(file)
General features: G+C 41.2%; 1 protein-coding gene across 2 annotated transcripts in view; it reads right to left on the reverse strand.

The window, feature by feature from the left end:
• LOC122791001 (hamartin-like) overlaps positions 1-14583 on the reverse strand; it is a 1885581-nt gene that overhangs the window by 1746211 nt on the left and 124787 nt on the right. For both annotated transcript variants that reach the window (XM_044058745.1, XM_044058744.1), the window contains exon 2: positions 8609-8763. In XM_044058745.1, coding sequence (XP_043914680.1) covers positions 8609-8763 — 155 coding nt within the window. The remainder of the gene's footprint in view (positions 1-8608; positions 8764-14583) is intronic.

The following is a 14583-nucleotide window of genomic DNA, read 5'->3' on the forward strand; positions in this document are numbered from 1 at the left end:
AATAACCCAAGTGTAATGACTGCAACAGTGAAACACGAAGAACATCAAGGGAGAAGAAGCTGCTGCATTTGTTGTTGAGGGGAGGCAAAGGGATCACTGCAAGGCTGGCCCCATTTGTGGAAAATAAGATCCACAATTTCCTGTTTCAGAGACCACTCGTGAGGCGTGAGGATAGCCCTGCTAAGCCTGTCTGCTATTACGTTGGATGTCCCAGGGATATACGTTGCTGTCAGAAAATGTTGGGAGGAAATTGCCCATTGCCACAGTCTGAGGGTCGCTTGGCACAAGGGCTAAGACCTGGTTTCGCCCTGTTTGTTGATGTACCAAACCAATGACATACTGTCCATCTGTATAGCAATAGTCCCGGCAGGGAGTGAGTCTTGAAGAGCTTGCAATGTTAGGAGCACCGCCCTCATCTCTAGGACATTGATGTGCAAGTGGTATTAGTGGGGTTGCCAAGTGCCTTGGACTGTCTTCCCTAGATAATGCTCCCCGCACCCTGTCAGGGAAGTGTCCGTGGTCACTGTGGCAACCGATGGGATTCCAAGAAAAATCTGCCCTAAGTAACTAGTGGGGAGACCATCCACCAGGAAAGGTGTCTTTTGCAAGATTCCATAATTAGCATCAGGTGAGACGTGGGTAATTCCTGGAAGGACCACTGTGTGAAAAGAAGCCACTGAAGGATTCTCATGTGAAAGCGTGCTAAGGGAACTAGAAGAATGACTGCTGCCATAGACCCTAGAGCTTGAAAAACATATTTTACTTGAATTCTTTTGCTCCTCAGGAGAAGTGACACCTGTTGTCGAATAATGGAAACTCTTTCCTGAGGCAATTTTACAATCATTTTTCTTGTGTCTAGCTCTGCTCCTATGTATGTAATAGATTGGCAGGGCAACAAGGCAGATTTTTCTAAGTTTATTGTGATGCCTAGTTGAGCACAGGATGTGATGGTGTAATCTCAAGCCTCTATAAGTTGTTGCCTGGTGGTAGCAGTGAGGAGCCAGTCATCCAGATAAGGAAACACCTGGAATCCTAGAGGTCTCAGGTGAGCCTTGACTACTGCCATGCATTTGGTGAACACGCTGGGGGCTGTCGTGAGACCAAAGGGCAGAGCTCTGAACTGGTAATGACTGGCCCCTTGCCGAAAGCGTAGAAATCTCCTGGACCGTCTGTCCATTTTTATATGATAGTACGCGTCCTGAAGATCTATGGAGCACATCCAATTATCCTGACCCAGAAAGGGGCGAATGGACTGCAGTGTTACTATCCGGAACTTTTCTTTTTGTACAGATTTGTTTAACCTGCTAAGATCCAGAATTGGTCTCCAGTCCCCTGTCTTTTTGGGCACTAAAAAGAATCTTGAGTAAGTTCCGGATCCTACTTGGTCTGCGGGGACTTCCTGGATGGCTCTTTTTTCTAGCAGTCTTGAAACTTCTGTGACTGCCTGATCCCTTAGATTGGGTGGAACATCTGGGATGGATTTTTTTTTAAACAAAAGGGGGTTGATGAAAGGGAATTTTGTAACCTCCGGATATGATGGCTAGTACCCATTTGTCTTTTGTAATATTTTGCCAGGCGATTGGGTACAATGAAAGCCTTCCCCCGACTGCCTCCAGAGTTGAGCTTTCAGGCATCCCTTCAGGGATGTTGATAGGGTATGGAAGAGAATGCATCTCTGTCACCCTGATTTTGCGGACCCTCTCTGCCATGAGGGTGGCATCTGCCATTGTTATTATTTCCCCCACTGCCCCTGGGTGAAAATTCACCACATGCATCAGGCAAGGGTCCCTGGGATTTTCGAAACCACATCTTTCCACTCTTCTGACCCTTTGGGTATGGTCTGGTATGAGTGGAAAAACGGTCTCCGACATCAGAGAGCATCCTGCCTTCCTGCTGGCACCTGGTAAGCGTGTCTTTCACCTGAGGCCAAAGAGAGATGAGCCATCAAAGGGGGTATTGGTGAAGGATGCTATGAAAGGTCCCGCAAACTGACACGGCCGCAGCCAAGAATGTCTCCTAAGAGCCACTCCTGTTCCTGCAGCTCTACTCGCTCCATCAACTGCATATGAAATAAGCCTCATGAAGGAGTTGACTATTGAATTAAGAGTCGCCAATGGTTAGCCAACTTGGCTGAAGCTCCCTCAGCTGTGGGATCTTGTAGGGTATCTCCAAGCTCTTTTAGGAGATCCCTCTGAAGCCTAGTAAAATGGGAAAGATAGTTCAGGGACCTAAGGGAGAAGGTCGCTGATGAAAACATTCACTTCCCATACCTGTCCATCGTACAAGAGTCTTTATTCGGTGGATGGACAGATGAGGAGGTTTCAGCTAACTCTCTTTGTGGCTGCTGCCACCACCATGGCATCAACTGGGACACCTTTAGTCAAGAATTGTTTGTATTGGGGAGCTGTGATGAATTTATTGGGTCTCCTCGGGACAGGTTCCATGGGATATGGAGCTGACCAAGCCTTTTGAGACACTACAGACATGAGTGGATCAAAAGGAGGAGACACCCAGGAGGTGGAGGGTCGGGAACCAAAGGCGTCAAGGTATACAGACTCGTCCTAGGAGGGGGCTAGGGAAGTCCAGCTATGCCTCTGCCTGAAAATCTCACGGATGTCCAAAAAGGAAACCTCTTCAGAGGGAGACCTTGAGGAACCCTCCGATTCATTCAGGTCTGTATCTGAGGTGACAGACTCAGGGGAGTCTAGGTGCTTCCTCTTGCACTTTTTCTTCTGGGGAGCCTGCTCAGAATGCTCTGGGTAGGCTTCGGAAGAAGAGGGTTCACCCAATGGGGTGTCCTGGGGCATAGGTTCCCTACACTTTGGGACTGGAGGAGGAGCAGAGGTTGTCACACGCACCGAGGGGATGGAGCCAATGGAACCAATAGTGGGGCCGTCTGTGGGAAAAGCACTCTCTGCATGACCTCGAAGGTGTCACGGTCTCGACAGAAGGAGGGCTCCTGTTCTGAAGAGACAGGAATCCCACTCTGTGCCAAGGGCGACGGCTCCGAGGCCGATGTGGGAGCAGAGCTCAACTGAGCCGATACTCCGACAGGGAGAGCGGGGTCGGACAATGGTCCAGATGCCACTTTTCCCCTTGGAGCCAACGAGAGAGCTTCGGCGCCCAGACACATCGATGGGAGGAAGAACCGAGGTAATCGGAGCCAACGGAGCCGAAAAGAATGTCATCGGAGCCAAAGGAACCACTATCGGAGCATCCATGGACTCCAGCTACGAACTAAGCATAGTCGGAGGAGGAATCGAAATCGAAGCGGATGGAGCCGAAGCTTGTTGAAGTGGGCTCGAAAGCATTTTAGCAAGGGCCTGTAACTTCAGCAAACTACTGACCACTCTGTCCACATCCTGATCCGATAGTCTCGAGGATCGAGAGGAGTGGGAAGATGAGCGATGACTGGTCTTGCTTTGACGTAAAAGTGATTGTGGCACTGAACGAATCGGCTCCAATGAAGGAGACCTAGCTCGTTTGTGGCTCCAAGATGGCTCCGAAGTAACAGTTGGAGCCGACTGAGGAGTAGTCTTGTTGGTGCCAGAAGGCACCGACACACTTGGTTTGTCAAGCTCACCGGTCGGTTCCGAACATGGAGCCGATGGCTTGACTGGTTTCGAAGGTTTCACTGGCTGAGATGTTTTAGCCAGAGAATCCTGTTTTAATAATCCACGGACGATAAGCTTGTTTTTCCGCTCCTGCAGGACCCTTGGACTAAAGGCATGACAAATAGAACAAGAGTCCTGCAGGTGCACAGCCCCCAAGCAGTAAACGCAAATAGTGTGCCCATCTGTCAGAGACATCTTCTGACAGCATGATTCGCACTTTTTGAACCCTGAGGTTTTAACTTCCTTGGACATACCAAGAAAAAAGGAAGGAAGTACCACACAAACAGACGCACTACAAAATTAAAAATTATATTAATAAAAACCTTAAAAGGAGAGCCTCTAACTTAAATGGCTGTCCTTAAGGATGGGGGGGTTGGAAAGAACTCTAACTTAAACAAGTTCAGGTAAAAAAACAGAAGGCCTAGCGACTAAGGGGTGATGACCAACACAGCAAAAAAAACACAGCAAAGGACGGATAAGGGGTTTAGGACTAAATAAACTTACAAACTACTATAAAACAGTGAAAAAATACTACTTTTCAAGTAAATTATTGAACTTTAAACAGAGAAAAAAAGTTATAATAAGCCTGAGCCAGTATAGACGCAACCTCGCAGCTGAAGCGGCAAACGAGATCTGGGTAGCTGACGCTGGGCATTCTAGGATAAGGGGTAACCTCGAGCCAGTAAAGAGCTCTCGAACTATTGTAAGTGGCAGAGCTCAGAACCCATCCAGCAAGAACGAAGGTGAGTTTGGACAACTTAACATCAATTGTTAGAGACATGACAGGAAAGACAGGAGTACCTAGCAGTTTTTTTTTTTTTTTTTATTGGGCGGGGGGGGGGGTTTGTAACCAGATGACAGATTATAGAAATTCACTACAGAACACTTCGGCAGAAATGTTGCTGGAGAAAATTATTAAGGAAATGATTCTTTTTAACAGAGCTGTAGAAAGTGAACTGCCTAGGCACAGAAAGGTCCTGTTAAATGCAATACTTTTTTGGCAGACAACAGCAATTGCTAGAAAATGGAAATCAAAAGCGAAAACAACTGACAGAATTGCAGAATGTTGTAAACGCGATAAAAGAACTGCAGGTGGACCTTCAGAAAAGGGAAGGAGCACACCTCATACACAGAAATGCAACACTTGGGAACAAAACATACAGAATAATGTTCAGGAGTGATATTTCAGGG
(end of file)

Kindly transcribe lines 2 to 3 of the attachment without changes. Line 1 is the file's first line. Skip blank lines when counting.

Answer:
The window, feature by feature from the left end:
• LOC122791001 (hamartin-like) overlaps positions 1-14583 on the reverse strand; it is a 1885581-nt gene that overhangs the window by 1746211 nt on the left and 124787 nt on the right. For both annotated transcript variants that reach the window (XM_044058745.1, XM_044058744.1), the window contains exon 2: positions 8609-8763. In XM_044058745.1, coding sequence (XP_043914680.1) covers positions 8609-8763 — 155 coding nt within the window. The remainder of the gene's footprint in view (positions 1-8608; positions 8764-14583) is intronic.